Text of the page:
Church serves the community despite severe damage
By Lindsay Peyton
Helping neighbors while watching the action outside of Ebenezer UMC in Houston, you would never suspect that inside church doors, the building is severely damaged. The past couple of weekends, since a winter storm wreaked havoc in Texas, Ebenezer UMC has hosted drive-up food drives and COVID-19 drive-through vaccinations. Senior Pastor Enid Henderson is keeping her eyes focused on mission, and the church continues to help neighbors in need – even though the congregation itself is in need of help.
Henderson learned about the water damage at her congregation on Thursday, Feb. 18. Pipes burst. “There was just water everywhere,” she recalled.
Around the same time, however, she received a call from Councilwoman Karla Cisneros’ office, asking if the church would become a water distribution site – immediately.
Henderson had to make a quick call – to either focus on the damaged sanctuary or to distribute water to neighbors who had been without it for days. It didn’t take her long to come up with an answer. She stood outside and handed out bottles.
“I had to focus on what God’s calling us to do and not be distracted,” Henderson said. “You’ve got turmoil inside the church, but you have people who are suffering outside who need help. It’s a reminder from God that church is not the building.”
Even though Ebenezer UMC had to remove carpet and start mucking and gutting, the congregation’s outreach progressed undeterred. On Saturday, Feb. 20, the church placed hot meals in trunks for neighbors who drove up in their vehicles. Water distribution continued throughout the weekend.
The following weekend on Feb. 27, Ebenezer hosted a drive-through food giveaway, and then on March 7, the church began offering the first round of COVID-19 vaccines.
Ebenezer is working with the TAC’s Church and Community Health Initiative to provide the shots. “We’ve got to get vaccines out in the community,” Henderson said.
The same individuals who registered for their first dose will return later for their second shots.
And, Ebenezer members are currently assembling fun packs for children at the local elementary, complete with books to read and activities for spring break.
All the while, Henderson worries about how Ebenezer will find the resources to recover from the destruction inside. A major renovation is not in the church’s budget. She hopes for donations and that volunteers to sign up to help.
Instead of getting lost in worry, Henderson focuses on Psalm 46:10, “ Be still, and know that I am God.”
“That’s what gives me hope, knowing God is with us,” Henderson said.
Ebenezer UMC has not returned to in-person worship since COVID-19 first closed its doors. “The building isn’t the church,” she said. “We have to rethink and reimagine and eliminate excuses on why we can’t serve.”
Instead, Henderson is thankful for the limited resources that remain. “What is available to us and what has God equipped us to do to allow us to continue mission work? How do we serve the community with what we have here?” she asks.
COVID-19 has made indoor worship impossible for the past year. Now, with the water damage, the congregation will have to wait even longer to return. There is grief to process for the destruction of the sanctuary – and much work to be done.
At the same time, Henderson said, the congregation can still serve and help others in their own neighborhood. She says, “We have to ask, What is God doing right now? We have to remind ourselves who our source of joy is. It’s so easy to focus on what’s wrong, but I try to find where God is.”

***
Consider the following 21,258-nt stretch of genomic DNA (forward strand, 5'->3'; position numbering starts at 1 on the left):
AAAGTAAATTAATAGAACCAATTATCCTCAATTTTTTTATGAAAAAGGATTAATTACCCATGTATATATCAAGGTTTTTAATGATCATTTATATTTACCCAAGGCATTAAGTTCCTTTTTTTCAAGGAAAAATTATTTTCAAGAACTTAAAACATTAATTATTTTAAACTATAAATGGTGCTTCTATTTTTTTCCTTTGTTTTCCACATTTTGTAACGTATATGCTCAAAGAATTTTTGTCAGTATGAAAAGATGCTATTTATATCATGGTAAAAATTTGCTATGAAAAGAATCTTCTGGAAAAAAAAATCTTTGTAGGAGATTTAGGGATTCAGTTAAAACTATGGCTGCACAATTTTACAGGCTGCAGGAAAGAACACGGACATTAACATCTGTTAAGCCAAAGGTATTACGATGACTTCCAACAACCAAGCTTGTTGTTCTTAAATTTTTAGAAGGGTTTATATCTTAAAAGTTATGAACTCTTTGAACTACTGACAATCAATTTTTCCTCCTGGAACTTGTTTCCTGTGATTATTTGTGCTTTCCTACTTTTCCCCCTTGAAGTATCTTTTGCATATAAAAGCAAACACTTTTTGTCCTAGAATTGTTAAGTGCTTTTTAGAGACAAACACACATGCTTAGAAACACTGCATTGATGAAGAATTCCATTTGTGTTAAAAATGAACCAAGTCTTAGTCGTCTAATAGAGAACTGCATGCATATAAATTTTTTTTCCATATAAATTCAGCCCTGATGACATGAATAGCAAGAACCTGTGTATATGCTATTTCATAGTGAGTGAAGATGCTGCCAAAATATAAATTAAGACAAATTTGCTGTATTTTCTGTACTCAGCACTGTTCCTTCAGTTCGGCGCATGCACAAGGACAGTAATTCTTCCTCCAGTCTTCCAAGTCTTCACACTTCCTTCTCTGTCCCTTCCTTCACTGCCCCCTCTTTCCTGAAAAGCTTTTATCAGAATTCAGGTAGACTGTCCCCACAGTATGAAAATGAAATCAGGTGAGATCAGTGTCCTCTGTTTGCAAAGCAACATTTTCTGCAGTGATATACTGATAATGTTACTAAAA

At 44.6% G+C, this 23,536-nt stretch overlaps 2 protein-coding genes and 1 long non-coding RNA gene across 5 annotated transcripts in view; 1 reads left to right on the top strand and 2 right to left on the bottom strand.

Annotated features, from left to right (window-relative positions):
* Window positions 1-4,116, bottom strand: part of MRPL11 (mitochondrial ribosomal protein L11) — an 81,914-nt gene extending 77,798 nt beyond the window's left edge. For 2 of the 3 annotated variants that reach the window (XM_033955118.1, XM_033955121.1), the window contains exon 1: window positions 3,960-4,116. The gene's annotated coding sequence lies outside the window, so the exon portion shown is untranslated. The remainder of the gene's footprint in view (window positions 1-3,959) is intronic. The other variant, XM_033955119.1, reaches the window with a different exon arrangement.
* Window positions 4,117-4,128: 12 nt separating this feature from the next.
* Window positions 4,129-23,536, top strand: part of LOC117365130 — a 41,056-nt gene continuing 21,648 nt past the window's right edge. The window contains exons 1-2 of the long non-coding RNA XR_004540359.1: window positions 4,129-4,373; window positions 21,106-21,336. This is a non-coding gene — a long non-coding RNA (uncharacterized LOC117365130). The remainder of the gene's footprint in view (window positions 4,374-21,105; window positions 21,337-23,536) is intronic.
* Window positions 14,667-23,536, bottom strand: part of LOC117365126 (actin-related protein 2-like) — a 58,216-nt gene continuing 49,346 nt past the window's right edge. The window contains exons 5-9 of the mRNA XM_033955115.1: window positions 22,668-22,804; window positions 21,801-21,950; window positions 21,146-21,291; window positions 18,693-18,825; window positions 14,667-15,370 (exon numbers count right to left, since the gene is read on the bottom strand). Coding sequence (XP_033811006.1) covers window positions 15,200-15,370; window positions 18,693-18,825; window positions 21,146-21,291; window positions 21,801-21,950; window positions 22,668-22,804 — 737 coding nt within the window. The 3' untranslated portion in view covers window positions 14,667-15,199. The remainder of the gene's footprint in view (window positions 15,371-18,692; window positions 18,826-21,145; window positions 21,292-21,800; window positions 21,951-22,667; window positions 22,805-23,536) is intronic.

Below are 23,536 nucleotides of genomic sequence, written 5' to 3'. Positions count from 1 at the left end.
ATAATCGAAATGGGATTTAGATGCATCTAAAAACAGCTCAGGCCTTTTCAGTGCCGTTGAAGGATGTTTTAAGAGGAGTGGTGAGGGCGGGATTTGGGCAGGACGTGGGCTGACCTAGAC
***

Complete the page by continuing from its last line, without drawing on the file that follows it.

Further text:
Henderson credits her parents with teaching her to serve her neighbors. She remembers they would drive around and help area youth. “My parents taught us to not be selfish and always think of what we could do to help,” she recalled. “They engrained giving, caring, blessing and love. It just how we were wired.”
Now, she often thinks of her father’s words is something happened: “Now that you’re aware of the problem, what are you going to do about it next?”
“You become solution oriented,” Henderson said. “You learn to move forward and not get stuck.”
She said that her parents helped prepared her for ministry. Now, their words and deeds continue to push her to serve in spite of the water damage. She is also inspired by the many church members and their commitment to help others — and to work to repair their sanctuary.
Lately, Henderson is concerned about the depression, anxiety and trauma in her neighborhood, where families are struggling after a devastating storm and a year of coronavirus hardships. She hopes to build up resources to bring hope.
“This time has revealed hurt in so many ways,” she said. “It’s heartbreaking.”
Henderson said that processing grief and asking for help are both normal and healthy. “You don’t have to be the strong one,” she said. “Being able to know you’re hurting is important. It begins the process of healing.”
In fact, Henderson believes that true strength means turning to each other and to God for help. “It’s through change and transition that we experience transformation and growth,” she said. “In these trying times, you realize how vulnerable and frail you are and how much you’re not in control. Trusting and knowing that God is with you working – there’s peace in that.”
In the midst of COVID-19, in the aftermath of the storm, Henderson suggests leaning on faith and each other. “It’s so important that we don’t drift into isolation,” she said. “Empower one another, keep focused and stay busy doing the good work.”